This is more than defensive and more than cool…it is necessity. The new competition B&N faced includes Apple’s Tablet, Sony’s 3-G E Book, AT&T, Amazon’s Kindle, and others. They are competing with a new set of companies and although there will always be a market for paper books, B&N needs to to be nimble. This is not an “either or” decision. They can and should do both. Paperless will never completely happen, but there is an environmental and technological trend that cannot be stopped. My 77 year-old mom loves to read but her eyes are bad, so I bought her an Apple Tablet. It’s simple and she can increase the font size and read easily. Text books will also soon be electronic (Amazon’s Kindle DX is designed for students). There will always be a market for paper books, especially sitting at the pool on vacation. But the bulk of reading can be much more efficient, environmentally sound, cost effective, and accessible electronically. Blockbuster missed the boat with online movies, Netflix and RedBox. B&N cannot let… Read more »
John Boccuzzi, Jr.
Guest
John Boccuzzi, Jr.
11 years 6 months ago
This was a great move by B&N and I am frankly surprised they would be this bold to try something so innovative and industry leading. Just yesterday on NPR radio, there was a story about an elite boarding school in Ashburnham, Mass that has moved away from traditional books and opted for a library that is completely digital. By making this move, the school is moving from a collection of roughly 20,000 volumes to millions of digital books. Students use Amazon’s Kindle or a laptop to access the volumes. The library activity has increased dramatically since the move and became a hub for learning, networking and research. B&N could become that place for the general public. B&N is getting ahead of the curve and looking to lead, not follow. Just ask Kodak what happens if you don’t move forward with technology. Anyone still using 35mm film? How about Blockbuster now trying to catch Redbox and Netflix. Wall Street should be rewarding this move, not running away. Like most things in life, there is still some… Read more »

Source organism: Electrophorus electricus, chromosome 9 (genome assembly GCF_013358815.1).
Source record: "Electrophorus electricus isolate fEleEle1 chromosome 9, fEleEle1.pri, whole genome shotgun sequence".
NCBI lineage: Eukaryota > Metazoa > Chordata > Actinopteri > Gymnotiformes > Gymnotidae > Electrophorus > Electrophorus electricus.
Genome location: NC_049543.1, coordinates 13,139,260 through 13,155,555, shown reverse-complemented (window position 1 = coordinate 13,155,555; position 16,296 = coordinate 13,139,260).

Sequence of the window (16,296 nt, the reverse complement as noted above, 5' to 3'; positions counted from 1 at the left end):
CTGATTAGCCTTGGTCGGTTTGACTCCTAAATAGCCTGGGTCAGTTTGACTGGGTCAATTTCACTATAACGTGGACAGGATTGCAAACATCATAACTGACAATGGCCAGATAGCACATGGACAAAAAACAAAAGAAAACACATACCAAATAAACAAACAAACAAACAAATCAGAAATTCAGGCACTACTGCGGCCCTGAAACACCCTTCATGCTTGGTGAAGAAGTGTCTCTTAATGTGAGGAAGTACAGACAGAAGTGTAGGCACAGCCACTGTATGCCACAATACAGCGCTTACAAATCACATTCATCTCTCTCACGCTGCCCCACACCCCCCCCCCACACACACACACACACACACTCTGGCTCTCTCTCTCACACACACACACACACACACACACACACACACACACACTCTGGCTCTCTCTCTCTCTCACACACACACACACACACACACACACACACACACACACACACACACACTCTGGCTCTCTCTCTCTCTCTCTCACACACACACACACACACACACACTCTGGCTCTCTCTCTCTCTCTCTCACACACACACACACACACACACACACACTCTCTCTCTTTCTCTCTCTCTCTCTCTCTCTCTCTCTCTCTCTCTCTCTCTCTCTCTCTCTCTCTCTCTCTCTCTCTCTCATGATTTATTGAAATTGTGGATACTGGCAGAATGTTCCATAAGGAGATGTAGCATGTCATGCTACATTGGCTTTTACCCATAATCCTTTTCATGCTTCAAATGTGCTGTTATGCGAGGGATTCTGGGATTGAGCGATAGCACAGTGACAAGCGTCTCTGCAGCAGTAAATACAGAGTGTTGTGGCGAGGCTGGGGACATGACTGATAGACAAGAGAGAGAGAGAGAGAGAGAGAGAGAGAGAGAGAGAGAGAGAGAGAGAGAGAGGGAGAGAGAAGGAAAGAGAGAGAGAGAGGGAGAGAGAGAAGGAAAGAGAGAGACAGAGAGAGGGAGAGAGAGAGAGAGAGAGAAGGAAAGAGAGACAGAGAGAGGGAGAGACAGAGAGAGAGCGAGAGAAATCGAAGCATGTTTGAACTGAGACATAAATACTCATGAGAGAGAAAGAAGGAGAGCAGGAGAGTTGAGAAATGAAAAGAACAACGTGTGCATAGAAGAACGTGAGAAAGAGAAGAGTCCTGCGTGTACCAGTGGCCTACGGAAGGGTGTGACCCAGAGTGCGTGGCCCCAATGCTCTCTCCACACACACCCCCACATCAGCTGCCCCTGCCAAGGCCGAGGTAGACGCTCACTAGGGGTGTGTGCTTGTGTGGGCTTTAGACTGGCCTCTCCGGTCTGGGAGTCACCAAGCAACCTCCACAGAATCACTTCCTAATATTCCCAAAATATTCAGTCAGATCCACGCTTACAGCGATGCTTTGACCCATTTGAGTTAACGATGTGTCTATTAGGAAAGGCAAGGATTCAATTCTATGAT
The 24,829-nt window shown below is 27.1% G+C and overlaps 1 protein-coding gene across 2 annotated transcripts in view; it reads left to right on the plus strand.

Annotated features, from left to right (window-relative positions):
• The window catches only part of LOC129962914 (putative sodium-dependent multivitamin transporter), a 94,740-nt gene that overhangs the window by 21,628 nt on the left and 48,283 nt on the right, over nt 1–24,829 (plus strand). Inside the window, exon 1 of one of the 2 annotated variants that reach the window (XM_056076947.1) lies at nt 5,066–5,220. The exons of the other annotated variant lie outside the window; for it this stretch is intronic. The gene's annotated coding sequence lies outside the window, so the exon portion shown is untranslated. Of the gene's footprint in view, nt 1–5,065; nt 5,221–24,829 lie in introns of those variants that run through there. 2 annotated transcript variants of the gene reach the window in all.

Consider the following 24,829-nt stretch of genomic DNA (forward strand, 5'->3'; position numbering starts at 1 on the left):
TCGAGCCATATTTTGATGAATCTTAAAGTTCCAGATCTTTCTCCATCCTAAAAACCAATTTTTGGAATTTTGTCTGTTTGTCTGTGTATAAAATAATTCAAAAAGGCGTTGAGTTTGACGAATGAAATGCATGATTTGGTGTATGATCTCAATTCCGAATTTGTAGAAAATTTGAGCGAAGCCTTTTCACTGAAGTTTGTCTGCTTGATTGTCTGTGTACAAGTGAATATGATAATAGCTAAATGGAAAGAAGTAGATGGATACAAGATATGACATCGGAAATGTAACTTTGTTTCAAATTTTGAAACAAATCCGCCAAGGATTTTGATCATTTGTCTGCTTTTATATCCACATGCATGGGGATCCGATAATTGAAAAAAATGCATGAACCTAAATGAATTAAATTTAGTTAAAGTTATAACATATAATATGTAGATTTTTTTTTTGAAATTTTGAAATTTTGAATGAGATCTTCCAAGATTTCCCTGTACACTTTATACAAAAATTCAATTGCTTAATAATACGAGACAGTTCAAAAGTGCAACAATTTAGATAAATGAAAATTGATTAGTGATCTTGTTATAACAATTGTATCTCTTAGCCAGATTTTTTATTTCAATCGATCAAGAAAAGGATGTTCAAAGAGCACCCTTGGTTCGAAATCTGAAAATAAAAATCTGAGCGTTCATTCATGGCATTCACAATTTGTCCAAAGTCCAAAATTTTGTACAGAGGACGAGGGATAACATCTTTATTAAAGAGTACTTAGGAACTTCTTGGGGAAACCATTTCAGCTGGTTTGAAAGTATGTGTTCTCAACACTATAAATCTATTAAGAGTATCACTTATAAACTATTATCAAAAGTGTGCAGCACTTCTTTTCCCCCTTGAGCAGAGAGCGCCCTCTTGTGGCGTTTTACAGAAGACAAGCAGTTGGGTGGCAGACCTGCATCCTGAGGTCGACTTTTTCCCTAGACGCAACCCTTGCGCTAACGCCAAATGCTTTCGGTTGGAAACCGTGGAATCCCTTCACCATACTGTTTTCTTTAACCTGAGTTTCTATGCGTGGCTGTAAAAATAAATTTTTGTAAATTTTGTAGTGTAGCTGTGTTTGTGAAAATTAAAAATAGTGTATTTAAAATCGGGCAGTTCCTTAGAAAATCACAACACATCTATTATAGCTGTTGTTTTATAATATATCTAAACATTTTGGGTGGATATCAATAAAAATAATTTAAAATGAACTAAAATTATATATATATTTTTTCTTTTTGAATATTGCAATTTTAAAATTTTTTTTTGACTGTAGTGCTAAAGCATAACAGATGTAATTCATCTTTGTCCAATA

James Tenser
Guest
11 years 6 months ago
Although I’m a bit troubled by competing ebook standards, and I love the look of the overladen shelves in my office, I too believe the electronic reader is the future. Some speculation: The days of the $150+ college textbook are numbered, as students will acquire or license ebook versions for a fraction of the cost while publishers preserve margins and lower their capital risk from long print runs. Public school systems may find a reader to be a huge cost-saving alternative to today’s expensive texts (and incredibly heavy backpacks). Far less complicated and costly than managing laptops, with 80% of the benefits. They can expand school libraries virtually without limits. Lightweight portable readers may be the key to re-invigorating magazine and newspaper subscriptions. Tools to allow readers to “clip,” annotate, share, and print articles would help greatly with adoption. Lightweight portable readers may permit B&N to expand its program of publishing public-domain literature at very attractive prices. In-store interactivity has giant potential to re-connect the long tail of the online assortment with the merchandising limits… Read more »